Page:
Shiawassee Conservation District
Larry Lee owns and operates his family’s farmstead – established July 10, 1861 – with his wife Annette (a fifth generation farmer), Aaron and Amanda (Lee) Berndt, and Joshua Lee (sixth generation), and Rylee Berndt (seventh generation). Larry serves as the treasurer on the Shiawassee Conservation District Board of Directors and has been a member of the board since 1993. His family has worked with the Shiawassee CD since 1971 and are founding members of the Shiawassee County’s No-Tillers club, established in 1984. The club, Larry says, is a place for farmers to get together and talk about each other’s successes and failures. “Although we do not meet formally,” he told NACD, “we still get together for events – like the Shiawassee Conservation District’s conservation tours – to share our experiences. I actively promote no-till, cover crops, and continued education because I would like to see more farmers enjoy the benefits that I do.”
The Lee family farms 750 acres of hilly and highly erodible land, so they know the importance of protecting soil from erosion. “We can’t produce a quality crop if our soil doesn’t stay in the field where it can be used,” Larry told NACD. “The health of our soil is also very important to us. We know that if we build healthy soil, we are also building our land’s production potential which will benefit our family for future generations.”
Larry rotates corn, soybeans, and wheat on his farm, and has incorporated multi-species cover crops. He switched to 100 percent no-till from chisel plowing and vertical tillage in 1980, and has been a strong promoter of the practice ever since. The family also maintains several grassed waterways and 30 acres of filter strips and conservation cover. “We established some of these areas as early as 1990, and we will continue maintaining them as they control soil erosion, protect water quality and provide quality wildlife habitat,” Larry explained.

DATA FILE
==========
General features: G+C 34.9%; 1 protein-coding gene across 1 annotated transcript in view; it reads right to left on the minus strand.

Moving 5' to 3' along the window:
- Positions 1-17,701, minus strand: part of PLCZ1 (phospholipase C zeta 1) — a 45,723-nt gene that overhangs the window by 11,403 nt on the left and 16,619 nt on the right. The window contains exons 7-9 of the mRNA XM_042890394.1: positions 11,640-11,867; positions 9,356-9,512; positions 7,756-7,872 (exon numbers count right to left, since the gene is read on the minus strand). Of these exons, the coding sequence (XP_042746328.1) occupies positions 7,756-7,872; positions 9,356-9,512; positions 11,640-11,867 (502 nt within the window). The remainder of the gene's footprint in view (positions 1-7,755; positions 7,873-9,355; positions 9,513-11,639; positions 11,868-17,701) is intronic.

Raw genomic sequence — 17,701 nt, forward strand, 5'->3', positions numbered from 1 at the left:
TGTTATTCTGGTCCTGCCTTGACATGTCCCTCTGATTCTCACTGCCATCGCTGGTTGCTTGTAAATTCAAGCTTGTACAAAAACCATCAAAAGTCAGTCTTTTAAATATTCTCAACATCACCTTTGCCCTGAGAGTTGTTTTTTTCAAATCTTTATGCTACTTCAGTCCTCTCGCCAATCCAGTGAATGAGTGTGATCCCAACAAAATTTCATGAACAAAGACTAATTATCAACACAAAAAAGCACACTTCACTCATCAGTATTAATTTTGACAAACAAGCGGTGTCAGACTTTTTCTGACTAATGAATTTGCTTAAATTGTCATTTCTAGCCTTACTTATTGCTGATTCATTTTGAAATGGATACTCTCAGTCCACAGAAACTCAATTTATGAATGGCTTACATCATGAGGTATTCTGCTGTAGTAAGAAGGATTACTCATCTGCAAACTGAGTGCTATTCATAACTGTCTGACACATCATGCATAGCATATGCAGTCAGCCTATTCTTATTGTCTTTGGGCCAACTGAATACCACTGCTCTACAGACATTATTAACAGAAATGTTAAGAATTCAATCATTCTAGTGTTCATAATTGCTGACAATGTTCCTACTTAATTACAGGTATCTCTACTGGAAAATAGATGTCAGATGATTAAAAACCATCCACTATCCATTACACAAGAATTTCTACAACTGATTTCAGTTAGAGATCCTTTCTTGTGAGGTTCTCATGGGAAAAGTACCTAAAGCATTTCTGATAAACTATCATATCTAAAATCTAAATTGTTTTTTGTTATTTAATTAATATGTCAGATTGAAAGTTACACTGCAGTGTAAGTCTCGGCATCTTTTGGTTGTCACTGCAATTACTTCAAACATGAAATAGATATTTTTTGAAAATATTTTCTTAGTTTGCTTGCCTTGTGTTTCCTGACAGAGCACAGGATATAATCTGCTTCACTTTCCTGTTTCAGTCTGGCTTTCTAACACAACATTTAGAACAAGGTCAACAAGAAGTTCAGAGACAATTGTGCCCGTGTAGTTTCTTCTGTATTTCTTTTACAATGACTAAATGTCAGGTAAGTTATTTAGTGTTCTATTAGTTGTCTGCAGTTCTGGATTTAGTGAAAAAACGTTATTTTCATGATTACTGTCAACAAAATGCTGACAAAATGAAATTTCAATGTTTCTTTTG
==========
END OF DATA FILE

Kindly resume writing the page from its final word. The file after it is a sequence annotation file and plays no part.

“An added benefit of these practices is that it has reduced the number of times we need to drive across our fields to add nutrients, spray pesticides, and plant crops. Each time you drive across a field it may cause soil compaction, which is damaging to soil health. Less trips across the field means we use less energy, we save money in labor costs, and we have more time we can spend with our family.”
Larry, who has been a farmer his entire life, has learned that growing food to meet today’s production demands can be a trial and error process. “No-till and cover crops are a step in the right direction,” he said. “I have experienced failures over the years, but I learn something new with every set back and I use those lessons to succeed. I work closely with NRCS Plant Materials Center in Michigan, and my local NRCS and conservation district office to try many species and mixes of cover crops to experiment and learn what works the best for my farm.”
Because the family farms on hilly ground, they are constantly working to reduce soil erosion. They’ve also been challenged by planting through residue and “warming up the soil” in south central Michigan’s climate before planting.
“I face these challenges by using 100 percent no-till and adding cover crops into my crop rotation,” Larry said. “These practices control erosion by keeping the soil covered at all times with living plants and residue. We have found that earth worms are key players in digesting residue and turning it into organic matter. Residue mass is never an issue, the earthworms take care of that for us! A healthy soil is a living, productive soil. Tillage turns soil life upside down.”
“I know by using cover crops and no-till we have taken the right steps to build better soil for future generations of my family,” he continued. “We will continue to use new methods to control soil erosion. Times are changing, and we need to change with them.”